When you gather a bunch of horticultural professionals together the talk naturally turns to plants — old favorites, new introductions, past failures, and hard-to-find specimens.
For the plant-obsessed, gathering with fellow plant-nerds is the next best thing to being in the garden.
The Perennial Plant Association (PPA) recently met in Lancaster, Pa., for its annual meeting of plant breeders, growers, sellers, and enthusiast.
This year’s meeting was special as it was delayed twice by the COVID-19 pandemic and folks were eager to see longtime friends and meet new colleagues.
It was also special because the emphasis was on native plants and the pollinators plus other beneficial insects they support.
The PPA meeting included visits to wholesale greenhouse operations that are not normally open to the public, as well as stops at local public and private gardens.
It was fascinating to see the plants in production and how they select the best of the best in their breeding programs.
I was able to preview some of these offerings and even trial a few in my Maryland garden.
Here are several “new to the market” perennials that you will find at local garden centers near you soon and can plant in your own home gardens.
Begonia ‘Sterling Moon’ from Plants Nouveau was bred by Ozzie Johnson. It is hardy to USDA zones 7-9 and prefers moist, but well drained soil; part to full shade.
This is a cane type begonia that is easy to grow in the ground and in containers.
The deep-green foliage has lovely markings and mint green flecking. Large, salmon pink flowers bloom all summer and into fall. For those in colder regions than zone 7, it makes a lovely potted plant that can be brought in and successfully grown as a houseplant.
The one plant I saw most folks taking photos of and asking about was Astilbe “Dark Side of the Moon.”
It is an interspecific hybrid bred from Walters Gardens and being marketed by Proven Winners.
This astilbe with dark foliage and purple flowers has near black leaves add interest all season with rosy purple flowers contributing a pop of color in mid-summer. It does best in full sun with added moisture. It will grow in part sun to part shade.
The show-stopper for me was Polemonium “Golden Feathers” (Polemonium pulcherrimum) from Darwin Perenials.
Have you ever seen a variegated Jacob’s Ladder like the one on Page 12? It was discovered as a sport of “Lambrook Mauve” and identified by Austrian plant breeders Plant Growers Australia Pty Ltd., Australia. Polemonium “Golden Feathers” has striking golden variegated foliage that keeps its brightness all season.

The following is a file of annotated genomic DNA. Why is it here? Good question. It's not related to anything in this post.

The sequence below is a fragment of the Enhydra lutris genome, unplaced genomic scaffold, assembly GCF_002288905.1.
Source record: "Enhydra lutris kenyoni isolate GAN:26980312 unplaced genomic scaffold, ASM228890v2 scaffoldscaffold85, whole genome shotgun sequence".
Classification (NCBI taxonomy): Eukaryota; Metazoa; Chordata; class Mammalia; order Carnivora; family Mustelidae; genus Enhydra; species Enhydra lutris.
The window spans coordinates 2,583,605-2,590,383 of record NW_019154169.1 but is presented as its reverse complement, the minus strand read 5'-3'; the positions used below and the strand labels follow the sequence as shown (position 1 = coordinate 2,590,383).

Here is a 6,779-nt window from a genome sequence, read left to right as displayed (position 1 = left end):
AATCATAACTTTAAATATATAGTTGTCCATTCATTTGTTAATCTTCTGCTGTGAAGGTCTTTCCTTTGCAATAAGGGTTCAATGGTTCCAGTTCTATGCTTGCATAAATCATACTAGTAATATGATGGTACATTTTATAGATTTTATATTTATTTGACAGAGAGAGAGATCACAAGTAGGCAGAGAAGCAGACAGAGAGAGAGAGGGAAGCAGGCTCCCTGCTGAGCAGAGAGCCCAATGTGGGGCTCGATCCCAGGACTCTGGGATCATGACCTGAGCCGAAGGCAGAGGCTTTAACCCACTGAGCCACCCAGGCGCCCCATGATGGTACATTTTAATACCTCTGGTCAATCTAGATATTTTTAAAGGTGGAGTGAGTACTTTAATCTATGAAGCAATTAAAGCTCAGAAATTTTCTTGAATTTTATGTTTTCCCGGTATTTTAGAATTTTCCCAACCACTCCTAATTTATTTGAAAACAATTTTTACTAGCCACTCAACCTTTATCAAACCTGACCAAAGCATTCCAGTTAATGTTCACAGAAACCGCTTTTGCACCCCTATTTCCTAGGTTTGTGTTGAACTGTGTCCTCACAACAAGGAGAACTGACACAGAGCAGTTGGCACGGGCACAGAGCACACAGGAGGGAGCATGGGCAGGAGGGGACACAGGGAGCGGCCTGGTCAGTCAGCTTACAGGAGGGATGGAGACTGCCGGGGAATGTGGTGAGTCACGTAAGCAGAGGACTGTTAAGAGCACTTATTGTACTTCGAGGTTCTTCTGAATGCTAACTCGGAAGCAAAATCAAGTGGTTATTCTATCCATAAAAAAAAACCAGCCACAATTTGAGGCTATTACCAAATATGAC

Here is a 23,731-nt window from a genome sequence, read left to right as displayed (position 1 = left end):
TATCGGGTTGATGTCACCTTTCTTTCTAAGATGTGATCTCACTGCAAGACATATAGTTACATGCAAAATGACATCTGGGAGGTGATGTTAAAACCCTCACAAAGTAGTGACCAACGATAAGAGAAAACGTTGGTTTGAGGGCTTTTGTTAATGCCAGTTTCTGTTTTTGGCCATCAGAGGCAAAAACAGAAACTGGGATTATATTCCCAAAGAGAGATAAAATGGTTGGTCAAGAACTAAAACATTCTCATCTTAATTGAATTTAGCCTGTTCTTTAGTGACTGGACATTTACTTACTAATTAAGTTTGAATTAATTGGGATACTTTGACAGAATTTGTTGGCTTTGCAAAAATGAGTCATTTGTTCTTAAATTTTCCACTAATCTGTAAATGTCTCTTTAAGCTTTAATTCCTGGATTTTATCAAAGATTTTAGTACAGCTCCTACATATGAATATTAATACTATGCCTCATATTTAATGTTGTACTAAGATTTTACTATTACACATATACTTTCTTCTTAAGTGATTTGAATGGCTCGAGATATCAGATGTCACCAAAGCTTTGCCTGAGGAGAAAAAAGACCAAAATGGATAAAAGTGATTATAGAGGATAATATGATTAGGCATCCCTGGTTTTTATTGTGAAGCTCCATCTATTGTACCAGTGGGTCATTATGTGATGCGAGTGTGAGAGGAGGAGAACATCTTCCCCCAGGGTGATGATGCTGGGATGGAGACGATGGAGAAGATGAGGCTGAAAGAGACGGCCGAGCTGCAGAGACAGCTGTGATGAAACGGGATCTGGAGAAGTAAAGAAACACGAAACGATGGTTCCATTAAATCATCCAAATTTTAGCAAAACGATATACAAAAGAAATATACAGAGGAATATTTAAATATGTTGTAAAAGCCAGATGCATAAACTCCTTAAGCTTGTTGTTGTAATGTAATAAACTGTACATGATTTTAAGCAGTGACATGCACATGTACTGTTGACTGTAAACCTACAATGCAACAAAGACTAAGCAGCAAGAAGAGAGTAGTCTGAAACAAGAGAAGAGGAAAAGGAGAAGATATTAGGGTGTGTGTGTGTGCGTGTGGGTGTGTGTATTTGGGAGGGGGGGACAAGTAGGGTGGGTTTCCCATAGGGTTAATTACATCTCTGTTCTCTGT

This unique Polemonium gives home gardeners more shade options. Plant it instead or next to your hostas.
Have you ever wanted to grow Joe-pye Weed but didn’t have the space for that big (10-plus foot high) plant? Well, a new cultivar of Eutrochium named “JoJo” is here to solve that problem. “JoJo” has double flowers of vibrant pink color. It is upright and relatively compact habit growing to about 4 feet high.
The stems mature to a dark maroon. This introduction was found as a chance seedling in Ottsville, Pa., in 2017 among other Eutrochium fistulosum growing in the nursery seed plots by Kind Earth Growers.
Finally, there is Rudbeckia “American Gold Rush.”
This Black-eyed Susan was introduced a few years ago and was named an All-America Selection as well as being voted the Perennial Plant of the Year 2022 by the PPA members.
This selection is superior to other rudbeckia varieties as it was bred for its resistance to Septoria leaf spot.
It has smaller foliage and shorter height than other rudbeckia varieties.
“American Gold Rush” has bright, golden-yellow flowers with black centers and arched petals. It blooms from July to September.
It was introduced by Brent Horvath of Intrinsic Perennial Gardens in Illinois.
(Editor’s note: Kathy Jentz is the Editor/Publisher of Washington Gardener Magazine and hosts the GardenDC Podcast. She is the co-author of “The Urban Garden: 101 Ways to Grow Food and Beauty in the City.” She can be reached at KathyJentz@gmail.com or www.washingtongardener.com.)